Ardenuir – The Stone in the Sword, a wonderful collaboration between musician father and artist daughter, was presented in the Virginia Somerville Sutton Theatre at Well-Spring Retirement Community Friday night. Composer/pianist Dr. Vincent van Gelder and his 17-year-old daughter Natalie van Gelder offered this 45-minute story in a multi-media presentation. Ardenuir was written by Natalie, who also painted the thirty-nine artworks that depict scenes from the story. Music composed and performed by Dad provided essential drama and mood.

The presentation was the world premiere of the work, which itself was somewhat based on the previous collaboration of the duo, Guardians of Iceland: Eylin’s Journey. A summary of the plot of Ardenuir (found on the Facebook event page): “Ardenuir is a story that follows three heroes; Calyx, Varian, and Zaira, as they journey on a quest to restore magic to the world. Their hope lies in the power of an ancient sword once wielded by the founder of the city Ardenuir; now lost to the ages. The heroes must learn to work together to save their homes and push back against the dark forces that are creeping across their lands.”

Imagine Mussorgsky’s Pictures at an Exhibition with a slide presentation of the artworks that inspired the composition, plus a plot that links all the paintings together. In this case, the plot is along the lines of Lord of the Rings in terms of the journey to recover a sacred, powerful object (in this story, a crystal in the sword). In addition to the artworks, there were a handful of slides with verbiage that helped the viewer/listener understand the plot.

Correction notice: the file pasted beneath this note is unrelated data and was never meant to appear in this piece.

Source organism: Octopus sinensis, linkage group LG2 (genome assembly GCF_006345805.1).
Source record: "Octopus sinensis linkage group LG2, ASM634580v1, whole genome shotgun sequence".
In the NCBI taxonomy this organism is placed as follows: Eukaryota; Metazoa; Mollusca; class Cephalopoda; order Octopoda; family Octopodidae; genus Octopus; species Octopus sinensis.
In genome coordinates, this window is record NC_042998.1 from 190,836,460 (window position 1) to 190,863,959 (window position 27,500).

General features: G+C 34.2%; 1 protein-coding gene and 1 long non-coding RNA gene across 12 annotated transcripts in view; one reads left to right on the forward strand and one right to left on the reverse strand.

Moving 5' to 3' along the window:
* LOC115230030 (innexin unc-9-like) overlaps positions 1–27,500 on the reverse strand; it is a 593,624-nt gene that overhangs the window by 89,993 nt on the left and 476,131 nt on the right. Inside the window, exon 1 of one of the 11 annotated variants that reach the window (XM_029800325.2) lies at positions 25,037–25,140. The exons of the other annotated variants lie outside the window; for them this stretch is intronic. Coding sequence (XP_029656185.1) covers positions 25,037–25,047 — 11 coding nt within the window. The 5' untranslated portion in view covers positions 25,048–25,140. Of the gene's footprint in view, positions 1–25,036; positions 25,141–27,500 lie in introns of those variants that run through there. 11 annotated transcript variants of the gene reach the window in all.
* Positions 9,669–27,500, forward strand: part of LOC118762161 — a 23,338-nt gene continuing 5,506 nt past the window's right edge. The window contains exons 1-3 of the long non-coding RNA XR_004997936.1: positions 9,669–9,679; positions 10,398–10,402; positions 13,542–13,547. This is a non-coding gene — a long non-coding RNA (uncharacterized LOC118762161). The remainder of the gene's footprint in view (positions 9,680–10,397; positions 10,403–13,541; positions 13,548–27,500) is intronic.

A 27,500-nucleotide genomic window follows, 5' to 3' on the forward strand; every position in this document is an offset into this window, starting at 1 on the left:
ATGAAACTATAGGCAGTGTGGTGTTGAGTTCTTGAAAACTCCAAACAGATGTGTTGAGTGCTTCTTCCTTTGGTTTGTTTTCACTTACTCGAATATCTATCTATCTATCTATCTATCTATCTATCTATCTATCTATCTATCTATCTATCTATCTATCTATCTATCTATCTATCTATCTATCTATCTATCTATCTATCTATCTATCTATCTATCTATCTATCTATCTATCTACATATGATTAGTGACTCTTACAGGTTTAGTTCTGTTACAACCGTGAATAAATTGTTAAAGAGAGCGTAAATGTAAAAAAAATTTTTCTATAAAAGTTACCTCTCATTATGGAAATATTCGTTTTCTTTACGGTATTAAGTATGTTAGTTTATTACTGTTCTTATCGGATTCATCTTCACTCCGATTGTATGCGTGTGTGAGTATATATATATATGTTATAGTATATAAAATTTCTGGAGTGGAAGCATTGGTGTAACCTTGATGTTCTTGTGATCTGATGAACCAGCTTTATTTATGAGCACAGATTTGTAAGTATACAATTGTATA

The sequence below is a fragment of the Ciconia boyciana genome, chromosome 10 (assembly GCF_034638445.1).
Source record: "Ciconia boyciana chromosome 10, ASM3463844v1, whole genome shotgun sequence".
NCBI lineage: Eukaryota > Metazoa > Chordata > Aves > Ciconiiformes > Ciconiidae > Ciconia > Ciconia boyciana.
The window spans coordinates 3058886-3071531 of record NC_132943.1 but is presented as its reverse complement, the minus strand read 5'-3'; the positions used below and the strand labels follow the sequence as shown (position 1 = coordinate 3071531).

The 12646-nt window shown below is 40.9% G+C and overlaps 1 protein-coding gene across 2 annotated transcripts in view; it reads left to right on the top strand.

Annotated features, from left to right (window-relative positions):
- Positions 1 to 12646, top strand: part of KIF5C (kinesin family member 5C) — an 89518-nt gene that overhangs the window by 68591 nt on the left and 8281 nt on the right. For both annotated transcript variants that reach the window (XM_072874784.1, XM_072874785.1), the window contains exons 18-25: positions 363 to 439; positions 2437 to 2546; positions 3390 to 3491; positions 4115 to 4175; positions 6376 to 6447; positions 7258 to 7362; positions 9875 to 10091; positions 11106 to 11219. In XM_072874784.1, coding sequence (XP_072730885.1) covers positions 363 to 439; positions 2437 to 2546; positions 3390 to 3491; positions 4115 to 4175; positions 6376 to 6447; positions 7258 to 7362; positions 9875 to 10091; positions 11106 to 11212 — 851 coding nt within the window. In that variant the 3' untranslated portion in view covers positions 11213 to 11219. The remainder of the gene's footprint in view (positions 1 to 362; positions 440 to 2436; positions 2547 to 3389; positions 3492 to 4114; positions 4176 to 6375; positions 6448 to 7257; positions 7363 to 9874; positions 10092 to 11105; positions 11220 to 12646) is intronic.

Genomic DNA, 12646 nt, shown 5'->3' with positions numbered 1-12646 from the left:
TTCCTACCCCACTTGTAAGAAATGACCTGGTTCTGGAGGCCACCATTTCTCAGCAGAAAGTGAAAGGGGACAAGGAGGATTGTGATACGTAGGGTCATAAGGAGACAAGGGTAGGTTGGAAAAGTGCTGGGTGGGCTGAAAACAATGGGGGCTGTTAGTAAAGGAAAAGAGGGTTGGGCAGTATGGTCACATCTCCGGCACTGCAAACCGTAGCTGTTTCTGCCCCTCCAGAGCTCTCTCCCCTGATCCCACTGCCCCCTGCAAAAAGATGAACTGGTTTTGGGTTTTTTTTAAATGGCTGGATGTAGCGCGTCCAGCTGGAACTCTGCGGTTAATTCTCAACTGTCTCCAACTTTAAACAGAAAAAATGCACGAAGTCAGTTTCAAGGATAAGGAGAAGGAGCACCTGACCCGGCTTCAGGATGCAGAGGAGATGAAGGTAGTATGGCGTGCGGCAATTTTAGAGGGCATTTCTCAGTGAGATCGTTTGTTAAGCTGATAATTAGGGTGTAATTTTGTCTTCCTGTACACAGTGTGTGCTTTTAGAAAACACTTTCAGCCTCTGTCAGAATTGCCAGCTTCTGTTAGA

Van Gelder’s art is a winning combination of graphic novel art and phantasmagoria. Her process is drawing “on a highly sensitive drawing tablet (over 8000 pressure sensitivity points on the pen) so she can zoom to work on small detail.” Brilliant, colorful, and evocative, each artwork captures an important event in the story. The title of each of the thirty-nine pictures was listed in the program. A sampling: “Map of the Realm,” “Lingering Shadows,” “The Ancient Dragon,” “A Golden Castle.” Each artwork is representational but incorporates fantasy elements. I was impressed by the artist’s ability to portray a wide range of moods including action, repose, and suspense.

Program music (or programmatic music: “a type of instrumental art music that attempts to render an extra-musical narrative musically” -Wikipedia) has long attracted composers. In addition to Mussorgsky mentioned above, other works include Vivaldi’s Four Seasons, Beethoven’s Symphony No. 6 (“Pastorale”), and Berlioz’s Symphonie fantastique.

Van Gelder’s music, which the pianist performed without a score, was a marvelous mix of styles. It was certainly eclectic: from folk-like, frolicking music that depicts the market, to dramatic outbursts that take place in some battle scenes; from lyrical, romantic music that accompanies pictures of far-off lands to dreamy impressionistic cascades showing sea scenes. Recurring motives woven into the score provide some overall structure to the piece.

Van Gelder states that his work is inspired by composers such as “Liszt, Grieg, Rachmaninov, and Prokofiev.” Indeed, I could hear the brilliance of Liszt, the folk influence of Grieg, the hyper-romanticism of Rachmaninoff, and the quirkiness of Prokofiev, all in the context of what van Gelder calls “film-style piano music.”

Van Gelder’s playing brought the artwork alive. He is a powerful performer, and his virtuosic chops were often employed in impressive rapid octaves, shimmering cascades of scales, and occasional glissandos. His lyric playing is admirable as well, with some lovely tunes emanating from the middle of a rich texture.

The good-sized audience was obviously taken with both the art and the music, and rewarded both father and daughter with a well-deserved standing ovation. It certainly was a memorable evening of a creative multi-media event.